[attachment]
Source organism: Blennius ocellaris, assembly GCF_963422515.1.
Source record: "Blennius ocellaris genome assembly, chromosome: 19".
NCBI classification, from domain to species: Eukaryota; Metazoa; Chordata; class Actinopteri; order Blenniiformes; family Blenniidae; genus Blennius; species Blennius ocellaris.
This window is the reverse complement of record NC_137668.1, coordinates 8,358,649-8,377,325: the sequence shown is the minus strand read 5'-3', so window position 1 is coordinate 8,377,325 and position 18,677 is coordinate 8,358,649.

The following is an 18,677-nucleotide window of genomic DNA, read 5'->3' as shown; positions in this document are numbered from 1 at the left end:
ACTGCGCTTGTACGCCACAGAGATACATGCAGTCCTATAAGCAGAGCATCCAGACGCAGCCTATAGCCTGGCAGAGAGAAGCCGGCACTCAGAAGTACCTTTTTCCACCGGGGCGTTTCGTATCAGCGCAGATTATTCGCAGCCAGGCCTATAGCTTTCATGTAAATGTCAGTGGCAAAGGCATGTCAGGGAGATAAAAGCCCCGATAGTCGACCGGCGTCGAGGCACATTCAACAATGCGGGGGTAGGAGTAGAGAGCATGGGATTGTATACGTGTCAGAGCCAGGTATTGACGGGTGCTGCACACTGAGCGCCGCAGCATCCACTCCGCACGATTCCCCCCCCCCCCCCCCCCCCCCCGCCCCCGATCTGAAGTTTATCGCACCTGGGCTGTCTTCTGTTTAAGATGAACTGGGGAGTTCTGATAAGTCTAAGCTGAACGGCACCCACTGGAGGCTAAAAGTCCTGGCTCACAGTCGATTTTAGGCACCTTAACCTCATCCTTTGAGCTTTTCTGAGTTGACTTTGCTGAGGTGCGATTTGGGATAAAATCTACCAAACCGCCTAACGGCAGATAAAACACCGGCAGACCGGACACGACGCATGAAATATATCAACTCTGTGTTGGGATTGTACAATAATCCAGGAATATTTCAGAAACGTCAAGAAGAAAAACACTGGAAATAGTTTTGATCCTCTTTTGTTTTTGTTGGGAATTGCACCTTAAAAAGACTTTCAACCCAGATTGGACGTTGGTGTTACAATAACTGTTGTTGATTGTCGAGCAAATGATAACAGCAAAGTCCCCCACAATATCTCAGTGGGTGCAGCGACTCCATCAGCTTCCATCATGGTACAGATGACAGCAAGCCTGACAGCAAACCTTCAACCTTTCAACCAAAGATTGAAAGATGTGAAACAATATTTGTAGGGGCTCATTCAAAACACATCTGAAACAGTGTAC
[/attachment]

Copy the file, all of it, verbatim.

Source organism: Blennius ocellaris, assembly GCF_963422515.1.
Source record: "Blennius ocellaris genome assembly, chromosome: 19".
NCBI classification, from domain to species: Eukaryota; Metazoa; Chordata; class Actinopteri; order Blenniiformes; family Blenniidae; genus Blennius; species Blennius ocellaris.
This window is the reverse complement of record NC_137668.1, coordinates 8,358,649-8,377,325: the sequence shown is the minus strand read 5'-3', so window position 1 is coordinate 8,377,325 and position 18,677 is coordinate 8,358,649.

The following is an 18,677-nucleotide window of genomic DNA, read 5'->3' as shown; positions in this document are numbered from 1 at the left end:
ACTGCGCTTGTACGCCACAGAGATACATGCAGTCCTATAAGCAGAGCATCCAGACGCAGCCTATAGCCTGGCAGAGAGAAGCCGGCACTCAGAAGTACCTTTTTCCACCGGGGCGTTTCGTATCAGCGCAGATTATTCGCAGCCAGGCCTATAGCTTTCATGTAAATGTCAGTGGCAAAGGCATGTCAGGGAGATAAAAGCCCCGATAGTCGACCGGCGTCGAGGCACATTCAACAATGCGGGGGTAGGAGTAGAGAGCATGGGATTGTATACGTGTCAGAGCCAGGTATTGACGGGTGCTGCACACTGAGCGCCGCAGCATCCACTCCGCACGATTCCCCCCCCCCCCCCCCCCCCCCCGCCCCCGATCTGAAGTTTATCGCACCTGGGCTGTCTTCTGTTTAAGATGAACTGGGGAGTTCTGATAAGTCTAAGCTGAACGGCACCCACTGGAGGCTAAAAGTCCTGGCTCACAGTCGATTTTAGGCACCTTAACCTCATCCTTTGAGCTTTTCTGAGTTGACTTTGCTGAGGTGCGATTTGGGATAAAATCTACCAAACCGCCTAACGGCAGATAAAACACCGGCAGACCGGACACGACGCATGAAATATATCAACTCTGTGTTGGGATTGTACAATAATCCAGGAATATTTCAGAAACGTCAAGAAGAAAAACACTGGAAATAGTTTTGATCCTCTTTTGTTTTTGTTGGGAATTGCACCTTAAAAAGACTTTCAACCCAGATTGGACGTTGGTGTTACAATAACTGTTGTTGATTGTCGAGCAAATGATAACAGCAAAGTCCCCCACAATATCTCAGTGGGTGCAGCGACTCCATCAGCTTCCATCATGGTACAGATGACAGCAAGCCTGACAGCAAACCTTCAACCTTTCAACCAAAGATTGAAAGATGTGAAACAATATTTGTAGGGGCTCATTCAAAACACATCTGAAACAGTGTAC